“It is a privilege to live off what you love”

An interview published in Ellipse, the monthly magazine of the PRBB. Mar Albà is a biologist who has moved from the lab to the computer and the analysis of the genome. After five years in England, she joined the UPF with a Ramon y Cajal contract, and since 2005 she is an ICREA Research Professor. Currently she coordinates the group of Evolutionary Genomics at the GRIB (IMIM/UPF) and the subject ‘Principles of Genome Bioinformatics’ at the master of Bioinformatics at the UPF. Since several months she has added motherhood to those tasks. What memories do you have from your PhD?  It … Continue reading “It is a privilege to live off what you love”

“Bone is constantly renewing, living tissue”

The history of the group goes back to the early 80s, when doctors Jaume Aubia and Adolf Díez set up the bone metabolism research group. “At this time we had just started to use densiometers to measure bone density”, explains Xavier Nogués, coordinator of the current Genetics of Osteoporosis research group at the IMIM (Hospital del Mar Research Institute) and head of the internal medicine service at the Hospital del Mar. “It was after 1998 when the genetics side was developed more specifically, focusing on osteoporosis”, he says. That was when the collaboration with the Genetics Department of the University … Continue reading “Bone is constantly renewing, living tissue”

“These corridors hold some of the best specialists in the world”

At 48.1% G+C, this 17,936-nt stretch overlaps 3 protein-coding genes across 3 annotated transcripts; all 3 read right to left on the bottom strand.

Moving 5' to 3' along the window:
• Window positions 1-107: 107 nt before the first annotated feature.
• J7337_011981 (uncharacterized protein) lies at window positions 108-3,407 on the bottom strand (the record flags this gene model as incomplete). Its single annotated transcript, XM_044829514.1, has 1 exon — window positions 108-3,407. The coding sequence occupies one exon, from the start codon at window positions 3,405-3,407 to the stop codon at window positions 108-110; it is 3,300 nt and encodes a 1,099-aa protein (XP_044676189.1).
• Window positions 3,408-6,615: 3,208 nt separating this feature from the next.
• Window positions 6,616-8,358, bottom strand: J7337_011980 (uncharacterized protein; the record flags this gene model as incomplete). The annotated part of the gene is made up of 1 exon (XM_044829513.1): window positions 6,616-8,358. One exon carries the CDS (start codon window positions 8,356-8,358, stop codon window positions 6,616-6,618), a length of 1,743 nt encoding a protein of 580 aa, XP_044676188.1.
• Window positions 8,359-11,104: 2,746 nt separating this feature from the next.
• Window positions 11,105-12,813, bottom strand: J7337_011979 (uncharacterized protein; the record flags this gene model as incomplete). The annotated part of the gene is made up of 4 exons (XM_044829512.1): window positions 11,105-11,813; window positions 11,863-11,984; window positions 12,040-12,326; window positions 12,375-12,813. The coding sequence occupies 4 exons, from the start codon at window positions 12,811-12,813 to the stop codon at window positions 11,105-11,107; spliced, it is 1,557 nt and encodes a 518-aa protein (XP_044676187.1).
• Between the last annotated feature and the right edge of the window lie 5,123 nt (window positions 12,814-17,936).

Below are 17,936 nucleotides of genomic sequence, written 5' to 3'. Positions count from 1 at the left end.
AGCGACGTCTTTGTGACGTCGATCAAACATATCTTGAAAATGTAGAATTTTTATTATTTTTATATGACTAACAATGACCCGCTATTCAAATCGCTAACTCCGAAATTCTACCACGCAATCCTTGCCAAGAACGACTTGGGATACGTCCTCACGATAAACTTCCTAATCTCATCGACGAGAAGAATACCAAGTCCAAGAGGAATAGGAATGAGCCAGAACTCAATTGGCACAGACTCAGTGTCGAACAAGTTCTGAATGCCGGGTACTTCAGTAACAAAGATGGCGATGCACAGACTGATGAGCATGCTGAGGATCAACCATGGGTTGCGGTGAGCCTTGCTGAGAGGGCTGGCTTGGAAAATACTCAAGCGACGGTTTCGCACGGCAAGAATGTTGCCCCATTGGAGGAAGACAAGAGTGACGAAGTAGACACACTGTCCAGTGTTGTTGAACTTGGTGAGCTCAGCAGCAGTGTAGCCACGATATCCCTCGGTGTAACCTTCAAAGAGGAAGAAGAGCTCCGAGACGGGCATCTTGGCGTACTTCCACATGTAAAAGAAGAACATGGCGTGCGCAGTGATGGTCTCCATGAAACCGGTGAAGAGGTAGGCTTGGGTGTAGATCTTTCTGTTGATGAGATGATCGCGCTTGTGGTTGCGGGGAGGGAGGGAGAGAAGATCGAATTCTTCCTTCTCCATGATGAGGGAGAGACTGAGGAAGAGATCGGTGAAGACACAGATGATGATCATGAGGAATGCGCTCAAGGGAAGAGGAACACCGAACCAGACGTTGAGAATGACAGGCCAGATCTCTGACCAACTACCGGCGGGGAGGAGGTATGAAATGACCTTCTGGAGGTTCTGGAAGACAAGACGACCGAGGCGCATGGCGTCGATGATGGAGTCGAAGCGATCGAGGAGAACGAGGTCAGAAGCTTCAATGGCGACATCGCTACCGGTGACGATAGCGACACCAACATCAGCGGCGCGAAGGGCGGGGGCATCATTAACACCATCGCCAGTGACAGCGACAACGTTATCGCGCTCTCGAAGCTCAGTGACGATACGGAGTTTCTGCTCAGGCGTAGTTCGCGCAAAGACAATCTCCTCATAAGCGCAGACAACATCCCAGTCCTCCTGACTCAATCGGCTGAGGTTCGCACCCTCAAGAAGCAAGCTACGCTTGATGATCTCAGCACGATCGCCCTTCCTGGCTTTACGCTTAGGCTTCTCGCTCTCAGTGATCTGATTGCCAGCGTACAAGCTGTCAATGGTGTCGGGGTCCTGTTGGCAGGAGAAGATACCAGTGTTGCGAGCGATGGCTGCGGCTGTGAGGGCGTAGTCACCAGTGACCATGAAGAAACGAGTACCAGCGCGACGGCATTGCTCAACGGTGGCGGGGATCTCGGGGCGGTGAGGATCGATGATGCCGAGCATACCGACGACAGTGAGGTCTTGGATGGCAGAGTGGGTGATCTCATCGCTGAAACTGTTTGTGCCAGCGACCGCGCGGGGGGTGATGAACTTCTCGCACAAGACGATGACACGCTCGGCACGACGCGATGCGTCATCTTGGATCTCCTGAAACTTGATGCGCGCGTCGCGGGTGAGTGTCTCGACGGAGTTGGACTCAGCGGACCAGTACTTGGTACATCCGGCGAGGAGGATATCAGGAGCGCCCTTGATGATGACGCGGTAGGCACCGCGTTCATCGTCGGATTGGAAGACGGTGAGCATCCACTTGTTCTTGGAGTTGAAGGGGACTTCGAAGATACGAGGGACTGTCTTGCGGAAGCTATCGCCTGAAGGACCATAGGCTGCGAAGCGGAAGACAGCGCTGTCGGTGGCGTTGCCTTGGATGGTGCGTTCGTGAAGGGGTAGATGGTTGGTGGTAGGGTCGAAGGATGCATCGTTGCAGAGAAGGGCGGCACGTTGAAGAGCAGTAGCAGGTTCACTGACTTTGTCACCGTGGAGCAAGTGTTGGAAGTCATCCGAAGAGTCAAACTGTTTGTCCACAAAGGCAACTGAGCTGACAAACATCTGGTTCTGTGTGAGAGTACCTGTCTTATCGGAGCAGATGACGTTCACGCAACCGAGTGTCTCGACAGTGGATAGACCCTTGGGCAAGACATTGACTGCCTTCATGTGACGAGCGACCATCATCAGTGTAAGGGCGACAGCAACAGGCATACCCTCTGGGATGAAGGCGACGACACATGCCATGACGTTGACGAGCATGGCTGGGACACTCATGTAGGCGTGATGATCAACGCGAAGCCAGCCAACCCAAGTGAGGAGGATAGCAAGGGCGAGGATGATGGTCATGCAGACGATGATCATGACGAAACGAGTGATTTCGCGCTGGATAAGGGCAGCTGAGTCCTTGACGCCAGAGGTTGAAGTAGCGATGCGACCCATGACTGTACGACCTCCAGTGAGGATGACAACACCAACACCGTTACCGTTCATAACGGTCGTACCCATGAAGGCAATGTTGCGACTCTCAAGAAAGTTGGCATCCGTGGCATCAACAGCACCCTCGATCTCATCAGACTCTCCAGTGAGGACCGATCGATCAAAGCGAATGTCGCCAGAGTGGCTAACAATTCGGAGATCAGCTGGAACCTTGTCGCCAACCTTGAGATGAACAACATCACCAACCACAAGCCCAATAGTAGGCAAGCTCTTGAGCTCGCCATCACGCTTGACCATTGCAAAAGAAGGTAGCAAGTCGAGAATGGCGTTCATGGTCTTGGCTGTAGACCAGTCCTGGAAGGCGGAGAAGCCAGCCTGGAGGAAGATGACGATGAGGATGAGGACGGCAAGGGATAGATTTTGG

An interview recently published in Ellipse, the monthly magazine of the PRBB. Tempted by journalism, Josep Maria Antó finally plumped for medicine. Specialising in pneumonia and epidemiology he discovered his passion for research in the 80s when he was directing research on the asthma epidemics in Barcelona. A pioneer in the study of environmental factors on respiratory diseases, he joined the IMIM in 1988 and the UPF in 1999. Since 2005 he has been directing the CREAL and the Respiratory Diseases research programme. What are your memories from the early years of the old Municipal Institute of Public Health?  It was … Continue reading “These corridors hold some of the best specialists in the world”

The colours of science

Science, in its day-to-day form, presents itself full of colours, as many as a painter’s palette and with the rainbow’s range of tonalities. The single nucleotide polymorphisms (SNPs) are the most common variations of the human genome. These small modifications are very useful in medical research of complex diseases and to develop new drugs. The SNPs present few variations between generations, a fact that allows us to follow the evolutionary processes in studies of population genetics. They are also used in some genetic tests, such as paternity tests or forensic analyses. The use of SNP arrays, seen in the image, … Continue reading The colours of science